A short guide to Salvaging Global Order
Written by André Ken Jakobsson, Ph.D.Candidate at Center for War Studies
Henry Kissingers’ book ”World Order” has recently been grabbing a lot of both attention and acclaim because it speaks to some of the most pressing issues of international relations today: How to understand and handle world order. Picking up on that line of thought, Richard Fontaine from Center for a New American Strategy (CNAS) has published a short and exact guide for the perplexed in his aptly titled piece: “Salvaging Global Order”.
While pondering the American role in the turmoil of ever growing challenges to the Western ordered world, Fontaine offers the reader a very useful tool for delineating the five prime set of principles governing the global system: “There exists a trade order, based on commercial reciprocity and non-discrimination, and a financial order that aims at monetary stability in a world of floating currencies. The maritime order is premised on territorial sovereignty and freedom of navigation, while the nonproliferation order aims to prevent the spread of nuclear weapons. An emergent human rights order is rooted in respect for fundamental liberties and the democratic process.”
Following this dissection of orders, Fontaine locates fraying at the edges of all of these, especially because of the financial crises and new powers on the horizon while old powers like Russia are stirring the pot again. Fontaine recommends American action to avoid this fraying to turn into fragmentation and calls for American responsibility in updating the global arrangements for the new circumstances – i.e. reach out to India, Brazil and Indonesia while keeping a close watch on the uncertain intentions of China and Russia.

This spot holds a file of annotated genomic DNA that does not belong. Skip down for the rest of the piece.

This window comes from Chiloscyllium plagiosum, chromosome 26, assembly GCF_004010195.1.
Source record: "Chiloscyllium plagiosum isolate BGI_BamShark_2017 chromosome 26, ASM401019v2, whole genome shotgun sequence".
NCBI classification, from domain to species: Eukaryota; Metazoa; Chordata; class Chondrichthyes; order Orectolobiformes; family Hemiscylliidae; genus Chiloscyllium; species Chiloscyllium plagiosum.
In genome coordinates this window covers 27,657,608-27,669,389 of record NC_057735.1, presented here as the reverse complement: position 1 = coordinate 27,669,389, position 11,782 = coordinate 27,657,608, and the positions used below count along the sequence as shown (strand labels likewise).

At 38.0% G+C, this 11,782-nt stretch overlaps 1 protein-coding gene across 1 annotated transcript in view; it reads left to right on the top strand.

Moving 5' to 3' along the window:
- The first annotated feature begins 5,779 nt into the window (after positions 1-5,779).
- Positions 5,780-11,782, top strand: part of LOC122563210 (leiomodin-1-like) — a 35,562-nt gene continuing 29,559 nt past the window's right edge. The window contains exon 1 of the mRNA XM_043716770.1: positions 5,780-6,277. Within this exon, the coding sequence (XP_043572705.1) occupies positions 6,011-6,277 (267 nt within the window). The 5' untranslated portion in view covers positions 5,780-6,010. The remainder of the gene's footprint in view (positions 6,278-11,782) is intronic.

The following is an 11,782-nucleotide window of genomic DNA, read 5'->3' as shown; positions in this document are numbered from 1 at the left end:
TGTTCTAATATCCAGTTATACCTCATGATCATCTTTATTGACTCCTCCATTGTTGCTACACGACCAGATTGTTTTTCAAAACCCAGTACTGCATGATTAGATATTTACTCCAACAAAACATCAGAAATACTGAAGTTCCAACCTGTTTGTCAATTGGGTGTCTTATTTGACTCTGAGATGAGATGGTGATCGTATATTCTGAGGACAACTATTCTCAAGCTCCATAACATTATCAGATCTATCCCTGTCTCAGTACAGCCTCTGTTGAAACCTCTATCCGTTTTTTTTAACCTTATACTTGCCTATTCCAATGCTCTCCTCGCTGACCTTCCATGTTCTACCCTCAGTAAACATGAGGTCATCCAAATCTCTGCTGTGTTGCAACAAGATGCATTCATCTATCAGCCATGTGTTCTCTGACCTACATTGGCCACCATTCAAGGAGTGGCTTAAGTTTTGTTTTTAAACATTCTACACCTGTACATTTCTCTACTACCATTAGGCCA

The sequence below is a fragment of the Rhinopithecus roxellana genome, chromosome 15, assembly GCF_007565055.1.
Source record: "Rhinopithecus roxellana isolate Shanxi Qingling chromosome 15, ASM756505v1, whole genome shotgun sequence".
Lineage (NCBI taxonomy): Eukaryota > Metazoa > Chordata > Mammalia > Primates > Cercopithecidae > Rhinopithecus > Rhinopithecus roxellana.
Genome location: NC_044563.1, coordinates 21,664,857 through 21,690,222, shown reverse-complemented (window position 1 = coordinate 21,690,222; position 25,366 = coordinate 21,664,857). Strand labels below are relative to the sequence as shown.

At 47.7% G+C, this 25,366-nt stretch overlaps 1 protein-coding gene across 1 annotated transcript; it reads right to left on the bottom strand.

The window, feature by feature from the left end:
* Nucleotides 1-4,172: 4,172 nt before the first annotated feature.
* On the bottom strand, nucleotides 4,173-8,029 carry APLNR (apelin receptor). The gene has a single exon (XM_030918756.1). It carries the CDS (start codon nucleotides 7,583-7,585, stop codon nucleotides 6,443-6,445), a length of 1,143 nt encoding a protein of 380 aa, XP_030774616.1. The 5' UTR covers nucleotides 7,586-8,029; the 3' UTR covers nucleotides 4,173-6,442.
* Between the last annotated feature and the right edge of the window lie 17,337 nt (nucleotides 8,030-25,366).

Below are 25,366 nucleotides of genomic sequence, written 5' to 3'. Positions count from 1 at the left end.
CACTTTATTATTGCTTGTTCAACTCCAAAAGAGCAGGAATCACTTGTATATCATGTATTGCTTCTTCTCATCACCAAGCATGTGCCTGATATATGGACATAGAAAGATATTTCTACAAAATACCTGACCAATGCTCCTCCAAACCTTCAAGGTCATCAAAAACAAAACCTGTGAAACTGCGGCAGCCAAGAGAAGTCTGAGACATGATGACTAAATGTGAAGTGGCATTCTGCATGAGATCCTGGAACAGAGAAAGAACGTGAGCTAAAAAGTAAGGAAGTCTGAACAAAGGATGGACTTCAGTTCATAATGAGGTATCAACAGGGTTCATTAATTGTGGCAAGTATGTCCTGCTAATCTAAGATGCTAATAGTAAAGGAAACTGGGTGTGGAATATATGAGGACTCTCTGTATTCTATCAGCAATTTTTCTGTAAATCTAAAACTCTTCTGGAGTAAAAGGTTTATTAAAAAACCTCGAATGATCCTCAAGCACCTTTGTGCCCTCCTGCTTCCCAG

The take-home point is, that America as the indispensable nation in this will have to get its act together domestically so it can enforce the rules globally, meaning that self-inflicted wounds like sequestration that has meant defense cuts will only work to enhance the fragmentation. In this call, Fontaine is echoing the analysis of Zbigniew Brzezinski in his book “Second Chance” where he also locates the weakness of the Western world order in the dysfunction of the domestic American political system.